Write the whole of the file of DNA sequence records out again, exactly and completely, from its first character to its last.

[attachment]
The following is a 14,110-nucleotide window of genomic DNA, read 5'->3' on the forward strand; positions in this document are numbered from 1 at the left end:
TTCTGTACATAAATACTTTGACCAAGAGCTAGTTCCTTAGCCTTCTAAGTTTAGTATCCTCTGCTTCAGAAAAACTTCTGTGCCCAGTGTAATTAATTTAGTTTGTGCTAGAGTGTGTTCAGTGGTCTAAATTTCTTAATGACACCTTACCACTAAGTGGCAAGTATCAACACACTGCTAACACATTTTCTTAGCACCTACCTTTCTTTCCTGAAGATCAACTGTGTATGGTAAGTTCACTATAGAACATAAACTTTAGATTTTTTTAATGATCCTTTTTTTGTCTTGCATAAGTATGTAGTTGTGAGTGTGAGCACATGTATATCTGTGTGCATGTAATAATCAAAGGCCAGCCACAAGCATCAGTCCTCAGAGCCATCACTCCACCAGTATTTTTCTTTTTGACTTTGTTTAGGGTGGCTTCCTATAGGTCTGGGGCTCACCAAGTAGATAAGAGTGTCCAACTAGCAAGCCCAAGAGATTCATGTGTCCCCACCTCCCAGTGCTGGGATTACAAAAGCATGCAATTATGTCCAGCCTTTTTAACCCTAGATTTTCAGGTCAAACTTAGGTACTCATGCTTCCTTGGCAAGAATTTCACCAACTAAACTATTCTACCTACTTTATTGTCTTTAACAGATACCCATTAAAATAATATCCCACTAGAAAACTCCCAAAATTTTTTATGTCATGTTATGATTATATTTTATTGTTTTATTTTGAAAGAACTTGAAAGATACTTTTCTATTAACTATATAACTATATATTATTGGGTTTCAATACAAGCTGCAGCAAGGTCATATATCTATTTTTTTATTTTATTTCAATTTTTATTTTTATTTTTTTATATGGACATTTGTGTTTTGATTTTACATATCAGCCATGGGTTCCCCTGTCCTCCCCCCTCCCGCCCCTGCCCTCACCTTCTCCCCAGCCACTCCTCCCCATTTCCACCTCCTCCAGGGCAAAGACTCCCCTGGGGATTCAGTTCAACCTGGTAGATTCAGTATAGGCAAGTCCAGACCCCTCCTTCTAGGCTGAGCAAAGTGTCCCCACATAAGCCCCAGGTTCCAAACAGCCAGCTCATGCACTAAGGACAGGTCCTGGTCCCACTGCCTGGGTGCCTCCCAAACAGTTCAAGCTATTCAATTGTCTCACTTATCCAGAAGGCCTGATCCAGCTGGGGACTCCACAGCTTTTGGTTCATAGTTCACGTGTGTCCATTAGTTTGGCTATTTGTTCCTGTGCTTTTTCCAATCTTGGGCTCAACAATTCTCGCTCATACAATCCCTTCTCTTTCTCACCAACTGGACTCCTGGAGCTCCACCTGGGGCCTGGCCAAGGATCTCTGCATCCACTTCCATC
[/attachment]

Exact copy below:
The following is a 14,110-nucleotide window of genomic DNA, read 5'->3' on the forward strand; positions in this document are numbered from 1 at the left end:
TTCTGTACATAAATACTTTGACCAAGAGCTAGTTCCTTAGCCTTCTAAGTTTAGTATCCTCTGCTTCAGAAAAACTTCTGTGCCCAGTGTAATTAATTTAGTTTGTGCTAGAGTGTGTTCAGTGGTCTAAATTTCTTAATGACACCTTACCACTAAGTGGCAAGTATCAACACACTGCTAACACATTTTCTTAGCACCTACCTTTCTTTCCTGAAGATCAACTGTGTATGGTAAGTTCACTATAGAACATAAACTTTAGATTTTTTTAATGATCCTTTTTTTGTCTTGCATAAGTATGTAGTTGTGAGTGTGAGCACATGTATATCTGTGTGCATGTAATAATCAAAGGCCAGCCACAAGCATCAGTCCTCAGAGCCATCACTCCACCAGTATTTTTCTTTTTGACTTTGTTTAGGGTGGCTTCCTATAGGTCTGGGGCTCACCAAGTAGATAAGAGTGTCCAACTAGCAAGCCCAAGAGATTCATGTGTCCCCACCTCCCAGTGCTGGGATTACAAAAGCATGCAATTATGTCCAGCCTTTTTAACCCTAGATTTTCAGGTCAAACTTAGGTACTCATGCTTCCTTGGCAAGAATTTCACCAACTAAACTATTCTACCTACTTTATTGTCTTTAACAGATACCCATTAAAATAATATCCCACTAGAAAACTCCCAAAATTTTTTATGTCATGTTATGATTATATTTTATTGTTTTATTTTGAAAGAACTTGAAAGATACTTTTCTATTAACTATATAACTATATATTATTGGGTTTCAATACAAGCTGCAGCAAGGTCATATATCTATTTTTTTATTTTATTTCAATTTTTATTTTTATTTTTTTATATGGACATTTGTGTTTTGATTTTACATATCAGCCATGGGTTCCCCTGTCCTCCCCCCTCCCGCCCCTGCCCTCACCTTCTCCCCAGCCACTCCTCCCCATTTCCACCTCCTCCAGGGCAAAGACTCCCCTGGGGATTCAGTTCAACCTGGTAGATTCAGTATAGGCAAGTCCAGACCCCTCCTTCTAGGCTGAGCAAAGTGTCCCCACATAAGCCCCAGGTTCCAAACAGCCAGCTCATGCACTAAGGACAGGTCCTGGTCCCACTGCCTGGGTGCCTCCCAAACAGTTCAAGCTATTCAATTGTCTCACTTATCCAGAAGGCCTGATCCAGCTGGGGACTCCACAGCTTTTGGTTCATAGTTCACGTGTGTCCATTAGTTTGGCTATTTGTTCCTGTGCTTTTTCCAATCTTGGGCTCAACAATTCTCGCTCATACAATCCCTTCTCTTTCTCACCAACTGGACTCCTGGAGCTCCACCTGGGGCCTGGCCAAGGATCTCTGCATCCACTTCCATC